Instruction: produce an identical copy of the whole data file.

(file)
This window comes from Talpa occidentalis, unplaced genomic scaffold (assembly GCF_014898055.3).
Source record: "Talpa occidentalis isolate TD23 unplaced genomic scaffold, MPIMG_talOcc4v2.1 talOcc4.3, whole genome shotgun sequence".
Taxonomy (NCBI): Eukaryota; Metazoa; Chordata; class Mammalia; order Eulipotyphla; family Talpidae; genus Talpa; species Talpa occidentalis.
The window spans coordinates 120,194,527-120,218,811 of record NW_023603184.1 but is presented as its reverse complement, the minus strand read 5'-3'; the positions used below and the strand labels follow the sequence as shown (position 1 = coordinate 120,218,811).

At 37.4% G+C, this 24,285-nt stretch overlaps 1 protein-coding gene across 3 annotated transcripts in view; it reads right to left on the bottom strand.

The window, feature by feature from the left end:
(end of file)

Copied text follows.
This window comes from Talpa occidentalis, unplaced genomic scaffold (assembly GCF_014898055.3).
Source record: "Talpa occidentalis isolate TD23 unplaced genomic scaffold, MPIMG_talOcc4v2.1 talOcc4.3, whole genome shotgun sequence".
Taxonomy (NCBI): Eukaryota; Metazoa; Chordata; class Mammalia; order Eulipotyphla; family Talpidae; genus Talpa; species Talpa occidentalis.
The window spans coordinates 120,194,527-120,218,811 of record NW_023603184.1 but is presented as its reverse complement, the minus strand read 5'-3'; the positions used below and the strand labels follow the sequence as shown (position 1 = coordinate 120,218,811).

At 37.4% G+C, this 24,285-nt stretch overlaps 1 protein-coding gene across 3 annotated transcripts in view; it reads right to left on the bottom strand.

The window, feature by feature from the left end: